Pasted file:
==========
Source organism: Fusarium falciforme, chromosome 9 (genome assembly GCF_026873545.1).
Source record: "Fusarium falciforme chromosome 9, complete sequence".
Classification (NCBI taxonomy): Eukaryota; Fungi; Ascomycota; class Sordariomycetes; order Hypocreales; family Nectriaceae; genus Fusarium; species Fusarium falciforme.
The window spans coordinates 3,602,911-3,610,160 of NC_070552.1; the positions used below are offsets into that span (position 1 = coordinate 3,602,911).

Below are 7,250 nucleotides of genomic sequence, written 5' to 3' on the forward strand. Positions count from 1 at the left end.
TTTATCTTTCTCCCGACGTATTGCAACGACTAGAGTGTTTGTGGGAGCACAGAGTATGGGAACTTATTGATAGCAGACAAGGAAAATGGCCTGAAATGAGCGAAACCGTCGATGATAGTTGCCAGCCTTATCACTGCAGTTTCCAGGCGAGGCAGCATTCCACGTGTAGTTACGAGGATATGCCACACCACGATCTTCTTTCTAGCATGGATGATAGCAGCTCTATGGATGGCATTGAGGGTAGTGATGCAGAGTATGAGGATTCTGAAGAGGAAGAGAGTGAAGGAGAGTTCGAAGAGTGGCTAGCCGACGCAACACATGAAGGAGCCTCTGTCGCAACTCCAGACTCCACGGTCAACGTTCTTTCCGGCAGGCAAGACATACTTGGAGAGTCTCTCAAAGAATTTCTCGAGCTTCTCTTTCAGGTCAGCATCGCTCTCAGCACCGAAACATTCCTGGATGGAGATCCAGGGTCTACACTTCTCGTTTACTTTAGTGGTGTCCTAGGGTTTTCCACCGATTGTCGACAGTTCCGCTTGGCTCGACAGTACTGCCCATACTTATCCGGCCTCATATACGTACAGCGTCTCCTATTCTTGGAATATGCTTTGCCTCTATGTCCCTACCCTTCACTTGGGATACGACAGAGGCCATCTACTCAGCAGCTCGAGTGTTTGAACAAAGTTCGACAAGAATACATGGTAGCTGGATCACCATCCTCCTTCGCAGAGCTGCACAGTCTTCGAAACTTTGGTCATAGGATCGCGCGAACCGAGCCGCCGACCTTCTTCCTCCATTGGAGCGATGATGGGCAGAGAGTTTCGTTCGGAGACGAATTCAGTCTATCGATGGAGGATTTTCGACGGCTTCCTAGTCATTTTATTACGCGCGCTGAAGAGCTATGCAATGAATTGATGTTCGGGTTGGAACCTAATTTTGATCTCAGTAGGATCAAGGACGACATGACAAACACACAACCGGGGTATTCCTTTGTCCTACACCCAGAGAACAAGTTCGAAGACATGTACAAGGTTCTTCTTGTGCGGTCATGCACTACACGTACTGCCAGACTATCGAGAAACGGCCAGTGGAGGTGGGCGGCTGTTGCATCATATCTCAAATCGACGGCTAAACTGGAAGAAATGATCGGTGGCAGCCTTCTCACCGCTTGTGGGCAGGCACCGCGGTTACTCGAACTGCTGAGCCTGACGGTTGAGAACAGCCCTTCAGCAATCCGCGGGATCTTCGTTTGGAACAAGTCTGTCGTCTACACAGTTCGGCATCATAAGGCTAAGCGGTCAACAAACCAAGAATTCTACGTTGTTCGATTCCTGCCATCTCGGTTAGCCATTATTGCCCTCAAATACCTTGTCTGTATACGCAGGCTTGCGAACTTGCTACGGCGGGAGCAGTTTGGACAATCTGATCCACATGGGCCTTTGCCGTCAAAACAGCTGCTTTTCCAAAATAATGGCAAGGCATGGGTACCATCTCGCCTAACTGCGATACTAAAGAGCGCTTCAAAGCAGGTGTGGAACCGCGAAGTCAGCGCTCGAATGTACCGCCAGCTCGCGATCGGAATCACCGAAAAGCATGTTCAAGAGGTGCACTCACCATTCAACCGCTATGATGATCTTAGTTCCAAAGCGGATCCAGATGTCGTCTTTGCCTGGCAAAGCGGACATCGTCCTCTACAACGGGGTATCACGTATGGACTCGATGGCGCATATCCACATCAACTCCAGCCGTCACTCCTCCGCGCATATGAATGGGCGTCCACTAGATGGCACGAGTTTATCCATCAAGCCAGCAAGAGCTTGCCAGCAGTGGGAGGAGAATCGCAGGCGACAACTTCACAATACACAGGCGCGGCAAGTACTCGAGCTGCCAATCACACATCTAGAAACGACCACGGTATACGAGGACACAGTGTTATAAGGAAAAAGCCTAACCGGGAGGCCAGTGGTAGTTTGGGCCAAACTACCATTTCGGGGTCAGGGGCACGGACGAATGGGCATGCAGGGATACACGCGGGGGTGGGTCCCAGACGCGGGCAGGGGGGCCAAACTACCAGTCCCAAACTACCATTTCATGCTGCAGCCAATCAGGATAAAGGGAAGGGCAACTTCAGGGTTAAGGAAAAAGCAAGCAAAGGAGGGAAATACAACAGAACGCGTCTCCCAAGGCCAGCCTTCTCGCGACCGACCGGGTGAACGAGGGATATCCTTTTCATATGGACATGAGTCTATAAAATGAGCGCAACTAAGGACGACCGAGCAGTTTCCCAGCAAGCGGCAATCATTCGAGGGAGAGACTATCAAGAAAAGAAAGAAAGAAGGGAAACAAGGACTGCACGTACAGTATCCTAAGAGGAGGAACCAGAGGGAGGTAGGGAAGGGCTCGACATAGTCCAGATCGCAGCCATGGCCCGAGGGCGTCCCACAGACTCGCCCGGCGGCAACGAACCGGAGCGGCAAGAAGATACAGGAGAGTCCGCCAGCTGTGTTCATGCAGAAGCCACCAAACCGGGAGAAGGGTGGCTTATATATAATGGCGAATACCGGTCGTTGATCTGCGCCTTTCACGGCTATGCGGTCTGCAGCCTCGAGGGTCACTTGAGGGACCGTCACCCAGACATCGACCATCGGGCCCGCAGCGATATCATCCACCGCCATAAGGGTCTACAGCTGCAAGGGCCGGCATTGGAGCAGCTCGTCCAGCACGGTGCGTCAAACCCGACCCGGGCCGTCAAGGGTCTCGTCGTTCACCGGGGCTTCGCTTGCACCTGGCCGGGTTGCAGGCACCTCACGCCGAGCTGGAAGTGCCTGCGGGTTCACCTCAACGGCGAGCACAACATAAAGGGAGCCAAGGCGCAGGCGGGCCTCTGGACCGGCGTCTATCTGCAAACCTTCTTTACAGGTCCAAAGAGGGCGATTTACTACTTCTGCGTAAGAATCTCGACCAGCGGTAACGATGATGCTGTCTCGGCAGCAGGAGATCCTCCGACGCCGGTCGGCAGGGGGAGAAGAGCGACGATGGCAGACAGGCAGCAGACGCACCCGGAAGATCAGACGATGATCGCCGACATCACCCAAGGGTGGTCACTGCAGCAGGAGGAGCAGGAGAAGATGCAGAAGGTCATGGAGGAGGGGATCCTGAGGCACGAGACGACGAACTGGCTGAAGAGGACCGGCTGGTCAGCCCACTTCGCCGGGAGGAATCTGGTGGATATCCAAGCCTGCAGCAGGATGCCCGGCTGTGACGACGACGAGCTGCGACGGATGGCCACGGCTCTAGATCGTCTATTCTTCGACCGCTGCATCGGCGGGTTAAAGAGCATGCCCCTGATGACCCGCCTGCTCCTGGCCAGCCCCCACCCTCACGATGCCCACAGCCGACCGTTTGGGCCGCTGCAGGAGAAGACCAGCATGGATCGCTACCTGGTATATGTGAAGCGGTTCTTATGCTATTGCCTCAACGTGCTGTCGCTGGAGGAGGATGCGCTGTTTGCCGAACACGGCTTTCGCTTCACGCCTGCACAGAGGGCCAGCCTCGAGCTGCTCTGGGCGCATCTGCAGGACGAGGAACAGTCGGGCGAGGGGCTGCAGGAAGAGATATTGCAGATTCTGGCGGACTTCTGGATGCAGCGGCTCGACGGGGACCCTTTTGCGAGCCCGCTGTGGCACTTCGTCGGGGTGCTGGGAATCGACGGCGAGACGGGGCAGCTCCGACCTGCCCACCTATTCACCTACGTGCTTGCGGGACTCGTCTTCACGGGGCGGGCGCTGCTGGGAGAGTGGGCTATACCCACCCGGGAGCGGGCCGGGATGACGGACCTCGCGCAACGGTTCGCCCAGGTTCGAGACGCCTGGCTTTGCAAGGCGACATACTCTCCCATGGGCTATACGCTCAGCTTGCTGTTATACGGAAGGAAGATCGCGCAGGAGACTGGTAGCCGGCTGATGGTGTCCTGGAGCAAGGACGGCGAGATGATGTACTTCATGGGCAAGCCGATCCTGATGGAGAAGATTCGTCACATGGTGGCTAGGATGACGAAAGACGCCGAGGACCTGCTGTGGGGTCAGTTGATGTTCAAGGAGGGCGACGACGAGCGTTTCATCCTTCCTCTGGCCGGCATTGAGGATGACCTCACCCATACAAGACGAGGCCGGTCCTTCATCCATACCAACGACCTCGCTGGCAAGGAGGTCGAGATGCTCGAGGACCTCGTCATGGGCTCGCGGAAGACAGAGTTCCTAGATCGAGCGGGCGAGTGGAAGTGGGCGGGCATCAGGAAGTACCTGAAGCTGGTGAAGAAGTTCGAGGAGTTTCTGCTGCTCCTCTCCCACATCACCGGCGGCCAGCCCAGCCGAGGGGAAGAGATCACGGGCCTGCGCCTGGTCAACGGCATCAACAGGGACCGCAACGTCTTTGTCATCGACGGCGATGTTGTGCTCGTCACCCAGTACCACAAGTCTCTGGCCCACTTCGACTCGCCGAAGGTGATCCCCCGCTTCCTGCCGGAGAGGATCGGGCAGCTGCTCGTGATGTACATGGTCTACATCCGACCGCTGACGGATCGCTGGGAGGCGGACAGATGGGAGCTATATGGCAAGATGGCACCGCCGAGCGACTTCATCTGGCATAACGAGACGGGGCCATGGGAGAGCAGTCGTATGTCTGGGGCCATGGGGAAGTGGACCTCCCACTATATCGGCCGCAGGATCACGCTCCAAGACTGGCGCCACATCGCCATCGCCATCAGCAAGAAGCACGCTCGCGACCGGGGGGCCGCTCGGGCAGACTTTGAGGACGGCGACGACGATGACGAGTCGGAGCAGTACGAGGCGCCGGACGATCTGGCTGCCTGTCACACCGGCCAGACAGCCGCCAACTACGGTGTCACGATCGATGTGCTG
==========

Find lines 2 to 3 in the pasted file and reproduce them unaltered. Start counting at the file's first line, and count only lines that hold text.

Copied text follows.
Source record: "Fusarium falciforme chromosome 9, complete sequence".
Classification (NCBI taxonomy): Eukaryota; Fungi; Ascomycota; class Sordariomycetes; order Hypocreales; family Nectriaceae; genus Fusarium; species Fusarium falciforme.